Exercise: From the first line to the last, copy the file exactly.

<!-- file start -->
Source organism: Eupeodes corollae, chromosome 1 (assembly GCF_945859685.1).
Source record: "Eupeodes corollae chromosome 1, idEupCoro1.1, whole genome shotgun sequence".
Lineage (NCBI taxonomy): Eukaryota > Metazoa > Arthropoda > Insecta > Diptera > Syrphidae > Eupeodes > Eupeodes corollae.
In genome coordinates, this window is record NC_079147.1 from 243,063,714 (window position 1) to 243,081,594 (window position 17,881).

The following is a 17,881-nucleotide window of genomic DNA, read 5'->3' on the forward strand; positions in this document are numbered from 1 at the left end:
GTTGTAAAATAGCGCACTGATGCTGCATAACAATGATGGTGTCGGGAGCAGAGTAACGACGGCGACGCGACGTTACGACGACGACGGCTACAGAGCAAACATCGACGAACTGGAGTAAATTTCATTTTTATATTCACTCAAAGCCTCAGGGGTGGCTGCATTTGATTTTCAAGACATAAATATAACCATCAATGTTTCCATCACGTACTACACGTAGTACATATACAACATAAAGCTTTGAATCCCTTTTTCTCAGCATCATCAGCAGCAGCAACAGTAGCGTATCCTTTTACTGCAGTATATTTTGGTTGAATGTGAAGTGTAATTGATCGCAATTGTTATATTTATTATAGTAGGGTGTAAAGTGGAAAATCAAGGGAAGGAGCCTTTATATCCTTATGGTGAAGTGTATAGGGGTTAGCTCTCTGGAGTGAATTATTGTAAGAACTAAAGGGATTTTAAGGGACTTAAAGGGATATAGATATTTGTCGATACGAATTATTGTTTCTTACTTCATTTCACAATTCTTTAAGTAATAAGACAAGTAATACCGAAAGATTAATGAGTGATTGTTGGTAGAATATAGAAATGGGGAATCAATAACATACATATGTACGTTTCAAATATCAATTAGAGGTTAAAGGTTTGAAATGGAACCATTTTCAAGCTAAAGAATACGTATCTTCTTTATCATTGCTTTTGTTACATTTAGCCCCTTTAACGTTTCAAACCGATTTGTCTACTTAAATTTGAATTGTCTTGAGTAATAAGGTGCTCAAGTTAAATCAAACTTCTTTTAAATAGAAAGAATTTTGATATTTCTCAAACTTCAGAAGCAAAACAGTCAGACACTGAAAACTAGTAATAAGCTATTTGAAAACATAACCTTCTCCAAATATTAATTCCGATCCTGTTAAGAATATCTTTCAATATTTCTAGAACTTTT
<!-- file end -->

Source organism: Eupeodes corollae, chromosome 1 (assembly GCF_945859685.1).
Source record: "Eupeodes corollae chromosome 1, idEupCoro1.1, whole genome shotgun sequence".
Lineage (NCBI taxonomy): Eukaryota > Metazoa > Arthropoda > Insecta > Diptera > Syrphidae > Eupeodes > Eupeodes corollae.
In genome coordinates, this window is record NC_079147.1 from 243,063,714 (window position 1) to 243,081,594 (window position 17,881).

The following is a 17,881-nucleotide window of genomic DNA, read 5'->3' on the forward strand; positions in this document are numbered from 1 at the left end:
GTTGTAAAATAGCGCACTGATGCTGCATAACAATGATGGTGTCGGGAGCAGAGTAACGACGGCGACGCGACGTTACGACGACGACGGCTACAGAGCAAACATCGACGAACTGGAGTAAATTTCATTTTTATATTCACTCAAAGCCTCAGGGGTGGCTGCATTTGATTTTCAAGACATAAATATAACCATCAATGTTTCCATCACGTACTACACGTAGTACATATACAACATAAAGCTTTGAATCCCTTTTTCTCAGCATCATCAGCAGCAGCAACAGTAGCGTATCCTTTTACTGCAGTATATTTTGGTTGAATGTGAAGTGTAATTGATCGCAATTGTTATATTTATTATAGTAGGGTGTAAAGTGGAAAATCAAGGGAAGGAGCCTTTATATCCTTATGGTGAAGTGTATAGGGGTTAGCTCTCTGGAGTGAATTATTGTAAGAACTAAAGGGATTTTAAGGGACTTAAAGGGATATAGATATTTGTCGATACGAATTATTGTTTCTTACTTCATTTCACAATTCTTTAAGTAATAAGACAAGTAATACCGAAAGATTAATGAGTGATTGTTGGTAGAATATAGAAATGGGGAATCAATAACATACATATGTACGTTTCAAATATCAATTAGAGGTTAAAGGTTTGAAATGGAACCATTTTCAAGCTAAAGAATACGTATCTTCTTTATCATTGCTTTTGTTACATTTAGCCCCTTTAACGTTTCAAACCGATTTGTCTACTTAAATTTGAATTGTCTTGAGTAATAAGGTGCTCAAGTTAAATCAAACTTCTTTTAAATAGAAAGAATTTTGATATTTCTCAAACTTCAGAAGCAAAACAGTCAGACACTGAAAACTAGTAATAAGCTATTTGAAAACATAACCTTCTCCAAATATTAATTCCGATCCTGTTAAGAATATCTTTCAATATTTCTAGAACTTTT